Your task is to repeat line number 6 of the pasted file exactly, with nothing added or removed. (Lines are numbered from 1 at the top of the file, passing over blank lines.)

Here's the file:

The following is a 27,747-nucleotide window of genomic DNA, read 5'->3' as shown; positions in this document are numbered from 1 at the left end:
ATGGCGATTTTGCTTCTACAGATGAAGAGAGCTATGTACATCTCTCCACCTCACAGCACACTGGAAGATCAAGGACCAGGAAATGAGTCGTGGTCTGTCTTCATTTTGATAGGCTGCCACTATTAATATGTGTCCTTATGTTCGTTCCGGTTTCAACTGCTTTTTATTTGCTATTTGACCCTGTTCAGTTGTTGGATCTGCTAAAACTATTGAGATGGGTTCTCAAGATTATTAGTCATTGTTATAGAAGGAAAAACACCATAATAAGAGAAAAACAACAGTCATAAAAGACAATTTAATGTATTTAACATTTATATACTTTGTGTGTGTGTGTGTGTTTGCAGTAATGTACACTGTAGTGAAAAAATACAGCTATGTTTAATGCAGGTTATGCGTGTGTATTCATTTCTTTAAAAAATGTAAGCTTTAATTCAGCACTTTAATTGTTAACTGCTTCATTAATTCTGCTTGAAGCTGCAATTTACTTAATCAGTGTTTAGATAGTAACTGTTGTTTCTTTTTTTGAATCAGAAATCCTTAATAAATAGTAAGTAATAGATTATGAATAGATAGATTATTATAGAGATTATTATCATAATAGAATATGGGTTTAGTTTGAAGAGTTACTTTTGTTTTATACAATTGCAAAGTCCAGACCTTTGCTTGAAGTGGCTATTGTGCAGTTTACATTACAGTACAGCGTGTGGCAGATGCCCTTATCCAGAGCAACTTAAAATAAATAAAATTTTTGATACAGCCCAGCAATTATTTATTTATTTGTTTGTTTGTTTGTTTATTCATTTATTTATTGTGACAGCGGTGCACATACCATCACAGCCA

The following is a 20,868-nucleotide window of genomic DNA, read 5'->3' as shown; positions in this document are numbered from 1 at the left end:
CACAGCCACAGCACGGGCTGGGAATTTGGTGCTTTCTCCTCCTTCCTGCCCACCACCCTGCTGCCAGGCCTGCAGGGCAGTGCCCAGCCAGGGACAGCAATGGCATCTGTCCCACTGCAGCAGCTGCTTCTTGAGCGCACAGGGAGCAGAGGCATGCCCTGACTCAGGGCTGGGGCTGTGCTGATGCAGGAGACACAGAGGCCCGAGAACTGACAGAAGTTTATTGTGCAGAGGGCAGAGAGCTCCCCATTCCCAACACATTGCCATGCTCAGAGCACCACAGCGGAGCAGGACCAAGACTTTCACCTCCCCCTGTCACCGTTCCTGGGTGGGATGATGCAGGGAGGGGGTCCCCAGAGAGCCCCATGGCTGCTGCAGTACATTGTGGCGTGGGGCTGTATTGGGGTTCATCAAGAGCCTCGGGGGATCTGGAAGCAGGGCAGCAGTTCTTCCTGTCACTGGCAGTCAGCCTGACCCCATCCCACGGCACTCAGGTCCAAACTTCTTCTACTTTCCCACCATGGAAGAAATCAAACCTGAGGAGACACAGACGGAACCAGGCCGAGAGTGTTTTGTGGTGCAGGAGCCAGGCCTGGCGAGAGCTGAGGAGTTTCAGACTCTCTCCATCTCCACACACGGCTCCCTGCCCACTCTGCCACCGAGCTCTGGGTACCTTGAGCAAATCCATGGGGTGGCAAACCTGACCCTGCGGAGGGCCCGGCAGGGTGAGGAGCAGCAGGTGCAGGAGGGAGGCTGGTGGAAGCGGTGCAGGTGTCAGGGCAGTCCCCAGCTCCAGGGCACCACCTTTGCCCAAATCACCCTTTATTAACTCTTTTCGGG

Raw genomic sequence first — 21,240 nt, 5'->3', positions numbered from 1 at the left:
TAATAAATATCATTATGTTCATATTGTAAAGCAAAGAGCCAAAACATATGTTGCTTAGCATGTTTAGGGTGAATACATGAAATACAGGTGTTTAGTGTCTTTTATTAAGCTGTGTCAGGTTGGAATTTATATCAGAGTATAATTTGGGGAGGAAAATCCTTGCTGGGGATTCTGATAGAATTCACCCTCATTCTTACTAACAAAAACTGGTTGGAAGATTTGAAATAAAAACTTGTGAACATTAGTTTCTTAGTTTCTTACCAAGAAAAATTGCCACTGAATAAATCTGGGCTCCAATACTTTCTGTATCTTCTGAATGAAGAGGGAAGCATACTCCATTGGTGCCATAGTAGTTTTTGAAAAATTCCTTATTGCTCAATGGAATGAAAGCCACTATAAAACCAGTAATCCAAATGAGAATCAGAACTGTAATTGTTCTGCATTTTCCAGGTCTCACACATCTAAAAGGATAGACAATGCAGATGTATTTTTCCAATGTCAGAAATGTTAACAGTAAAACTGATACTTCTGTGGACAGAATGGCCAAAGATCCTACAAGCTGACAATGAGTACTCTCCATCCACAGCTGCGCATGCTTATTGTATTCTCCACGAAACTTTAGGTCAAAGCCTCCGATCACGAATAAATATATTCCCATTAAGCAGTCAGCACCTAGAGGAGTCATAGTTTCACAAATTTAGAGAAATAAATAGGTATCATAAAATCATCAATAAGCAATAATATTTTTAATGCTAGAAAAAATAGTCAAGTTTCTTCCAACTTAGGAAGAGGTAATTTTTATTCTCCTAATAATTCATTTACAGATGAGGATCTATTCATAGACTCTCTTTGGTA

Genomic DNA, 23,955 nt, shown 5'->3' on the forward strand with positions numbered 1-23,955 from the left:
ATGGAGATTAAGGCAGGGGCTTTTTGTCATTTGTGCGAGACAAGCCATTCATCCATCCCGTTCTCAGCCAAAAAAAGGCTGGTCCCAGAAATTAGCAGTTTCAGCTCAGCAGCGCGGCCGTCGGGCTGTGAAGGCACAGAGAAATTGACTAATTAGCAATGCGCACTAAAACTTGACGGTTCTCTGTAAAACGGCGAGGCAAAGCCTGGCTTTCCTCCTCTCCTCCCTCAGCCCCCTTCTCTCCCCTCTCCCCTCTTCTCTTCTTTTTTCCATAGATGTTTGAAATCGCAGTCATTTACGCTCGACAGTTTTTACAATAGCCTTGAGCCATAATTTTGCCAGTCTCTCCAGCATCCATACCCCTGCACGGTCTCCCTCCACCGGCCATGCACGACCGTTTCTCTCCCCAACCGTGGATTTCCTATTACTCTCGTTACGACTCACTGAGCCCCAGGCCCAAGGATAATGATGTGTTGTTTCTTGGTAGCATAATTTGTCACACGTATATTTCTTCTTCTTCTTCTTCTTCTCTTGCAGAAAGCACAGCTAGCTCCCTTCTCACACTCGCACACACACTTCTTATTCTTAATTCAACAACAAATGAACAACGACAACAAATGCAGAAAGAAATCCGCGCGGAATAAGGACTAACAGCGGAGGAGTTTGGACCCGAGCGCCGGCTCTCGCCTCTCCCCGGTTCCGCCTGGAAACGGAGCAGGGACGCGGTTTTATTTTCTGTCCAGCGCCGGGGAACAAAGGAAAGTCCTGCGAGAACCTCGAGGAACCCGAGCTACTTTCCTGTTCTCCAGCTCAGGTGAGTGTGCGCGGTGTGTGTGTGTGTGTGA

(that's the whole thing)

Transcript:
TAATAAATATCATTATGTTCATATTGTAAAGCAAAGAGCCAAAACATATGTTGCTTAGCATGTTTAGGGTGAATACATGAAATACAGGTGTTTAGTGTCTTTTATTAAGCTGTGTCAGGTTGGAATTTATATCAGAGTATAATTTGGGGAGGAAAATCCTTGCTGGGGATTCTGATAGAATTCACCCTCATTCTTACTAACAAAAACTGGTTGGAAGATTTGAAATAAAAACTTGTGAACATTAGTTTCTTAGTTTCTTACCAAGAAAAATTGCCACTGAATAAATCTGGGCTCCAATACTTTCTGTATCTTCTGAATGAAGAGGGAAGCATACTCCATTGGTGCCATAGTAGTTTTTGAAAAATTCCTTATTGCTCAATGGAATGAAAGCCACTATAAAACCAGTAATCCAAATGAGAATCAGAACTGTAATTGTTCTGCATTTTCCAGGTCTCACACATCTAAAAGGATAGACAATGCAGATGTATTTTTCCAATGTCAGAAATGTTAACAGTAAAACTGATACTTCTGTGGACAGAATGGCCAAAGATCCTACAAGCTGACAATGAGTACTCTCCATCCACAGCTGCGCATGCTTATTGTATTCTCCACGAAACTTTAGGTCAAAGCCTCCGATCACGAATAAATATATTCCCATTAAGCAGTCAGCACCTAGAGGAGTCATAGTTTCACAAATTTAGAGAAATAAATAGGTATCATAAAATCATCAATAAGCAATAATATTTTTAATGCTAGAAAAAATAGTCAAGTTTCTTCCAACTTAGGAAGAGGTAATTTTTATTCTCCTAATAATTCATTTACAGATGAGGATCTATTCATAGACTCTCTTTGGTA